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Major local SOEs plan salary cuts amid crisis

NINE major local state-owned companies, including Shanghai Automotive Industry Corp (Group), have announced measures such as cutting executives' salaries in the face of a financial crisis.

"Executives should share joys and sorrows with workers. If a worker's salary cannot be increased, neither could that of an executive, and if a worker's salary has to be reduced, leaders should cut theirs first," said a statement by Shanghai's State-owned Assets Supervision and Administration Commission over the weekend.

Most of the companies will slash executive payments by 15 to 20 percent.

The nine also include Shanghai Electric Group, Bailian Group, Orient International (Holding) Co, SVA Group, Chinalco Shanghai Copper Co, Jin Jiang International (Group) Co, Shanghai International Port (Group) Co and Shangtex Holding (Group) Corp.

The firms also agreed to cut expenditure for business trips and conferences, as well as the construction of new buildings, the commission's statement said.

Bailian, a leading retailer, has required employees to use trains instead of flying as far as possible for domestic business trips. It has also curbed overseas business travel or training programs, and it won't hold company conferences out of downtown Shanghai this year, the statement said.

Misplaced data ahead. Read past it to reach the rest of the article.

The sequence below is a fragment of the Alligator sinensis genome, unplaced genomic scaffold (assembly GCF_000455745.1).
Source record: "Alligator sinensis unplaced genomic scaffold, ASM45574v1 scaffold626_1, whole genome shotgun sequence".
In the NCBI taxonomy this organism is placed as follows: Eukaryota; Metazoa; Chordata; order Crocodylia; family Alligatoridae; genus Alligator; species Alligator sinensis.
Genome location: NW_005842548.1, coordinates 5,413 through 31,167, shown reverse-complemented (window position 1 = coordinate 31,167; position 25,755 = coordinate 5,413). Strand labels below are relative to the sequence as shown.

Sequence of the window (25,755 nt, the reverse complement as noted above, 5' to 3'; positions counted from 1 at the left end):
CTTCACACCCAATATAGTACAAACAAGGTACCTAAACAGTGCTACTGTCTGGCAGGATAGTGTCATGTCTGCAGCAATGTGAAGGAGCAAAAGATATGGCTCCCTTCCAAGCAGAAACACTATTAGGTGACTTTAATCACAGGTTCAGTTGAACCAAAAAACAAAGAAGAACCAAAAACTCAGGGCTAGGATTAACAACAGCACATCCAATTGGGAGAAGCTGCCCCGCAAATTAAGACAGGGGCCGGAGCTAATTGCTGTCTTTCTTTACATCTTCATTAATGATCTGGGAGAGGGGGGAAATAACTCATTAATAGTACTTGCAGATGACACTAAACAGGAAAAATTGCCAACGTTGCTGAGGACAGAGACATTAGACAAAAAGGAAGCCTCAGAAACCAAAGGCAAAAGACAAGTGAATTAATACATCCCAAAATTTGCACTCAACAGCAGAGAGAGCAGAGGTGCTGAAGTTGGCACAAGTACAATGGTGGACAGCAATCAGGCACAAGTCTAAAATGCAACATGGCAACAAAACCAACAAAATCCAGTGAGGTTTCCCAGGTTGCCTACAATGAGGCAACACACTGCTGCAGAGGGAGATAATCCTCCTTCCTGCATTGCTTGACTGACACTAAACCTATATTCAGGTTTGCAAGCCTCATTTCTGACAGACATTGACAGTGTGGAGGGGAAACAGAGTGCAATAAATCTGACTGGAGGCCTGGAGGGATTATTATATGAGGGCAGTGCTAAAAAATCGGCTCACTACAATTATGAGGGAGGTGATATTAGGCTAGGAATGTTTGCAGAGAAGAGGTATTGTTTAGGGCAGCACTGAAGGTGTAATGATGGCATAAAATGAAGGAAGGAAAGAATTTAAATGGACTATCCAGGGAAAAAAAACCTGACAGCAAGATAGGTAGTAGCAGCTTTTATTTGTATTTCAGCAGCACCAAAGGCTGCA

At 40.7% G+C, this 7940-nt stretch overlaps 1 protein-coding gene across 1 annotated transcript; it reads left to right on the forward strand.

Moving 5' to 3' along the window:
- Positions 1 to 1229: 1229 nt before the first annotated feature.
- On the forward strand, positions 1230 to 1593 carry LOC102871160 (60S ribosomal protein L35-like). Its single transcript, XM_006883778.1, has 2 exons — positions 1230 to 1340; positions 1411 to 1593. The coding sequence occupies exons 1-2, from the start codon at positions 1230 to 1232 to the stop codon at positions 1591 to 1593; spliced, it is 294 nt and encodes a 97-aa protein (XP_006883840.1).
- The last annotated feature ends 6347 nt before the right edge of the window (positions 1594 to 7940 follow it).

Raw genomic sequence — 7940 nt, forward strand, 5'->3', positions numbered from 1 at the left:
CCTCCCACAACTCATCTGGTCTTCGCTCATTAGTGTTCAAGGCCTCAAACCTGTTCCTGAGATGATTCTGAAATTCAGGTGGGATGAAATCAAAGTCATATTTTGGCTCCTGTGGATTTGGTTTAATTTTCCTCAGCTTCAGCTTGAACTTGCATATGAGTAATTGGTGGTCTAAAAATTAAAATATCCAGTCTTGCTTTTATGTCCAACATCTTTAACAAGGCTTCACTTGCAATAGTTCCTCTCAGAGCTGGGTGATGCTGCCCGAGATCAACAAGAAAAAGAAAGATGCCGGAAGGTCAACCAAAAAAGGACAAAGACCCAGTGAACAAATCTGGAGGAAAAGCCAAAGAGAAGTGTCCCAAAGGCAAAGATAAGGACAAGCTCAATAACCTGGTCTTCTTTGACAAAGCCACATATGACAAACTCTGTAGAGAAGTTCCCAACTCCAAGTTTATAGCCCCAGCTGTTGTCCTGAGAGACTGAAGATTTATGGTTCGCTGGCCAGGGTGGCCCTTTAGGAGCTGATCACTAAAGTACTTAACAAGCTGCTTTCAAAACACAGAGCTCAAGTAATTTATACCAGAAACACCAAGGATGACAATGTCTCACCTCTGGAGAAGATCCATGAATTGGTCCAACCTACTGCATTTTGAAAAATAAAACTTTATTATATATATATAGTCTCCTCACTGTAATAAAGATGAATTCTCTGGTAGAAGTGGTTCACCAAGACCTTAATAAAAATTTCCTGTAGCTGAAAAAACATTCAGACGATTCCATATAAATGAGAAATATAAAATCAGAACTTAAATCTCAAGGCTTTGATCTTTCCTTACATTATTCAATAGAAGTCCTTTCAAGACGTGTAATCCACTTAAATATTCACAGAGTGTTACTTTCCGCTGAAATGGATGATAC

Shanghai Electric will stop purchasing new cars this year while Shanghai Automotive plans to cut this year's budget for "reception fee," such as gift purchases, by 20 percent from last year's level, it said.

Such announcements are frequent among big Chinese firms as a result of the economic downturn.

Aluminum Corp Of China, the country's largest aluminum producer, said early last month it would slash payrolls of senior managers by up to 50 percent. To avoid cutting staff, it planned to trim workers' wages by 15 percent.

Lenovo Group, China's leading computer maker, has said it would cut the pay of top executives by 30 to 50 percent. Wuhan Iron and Steel Group also cut salaries of senior managers by 50 percent.

Top executives of China Eastern Airlines, one of three major carriers in the nation, will receive 10 to 30 percent less in their monthly pay starting yesterday.


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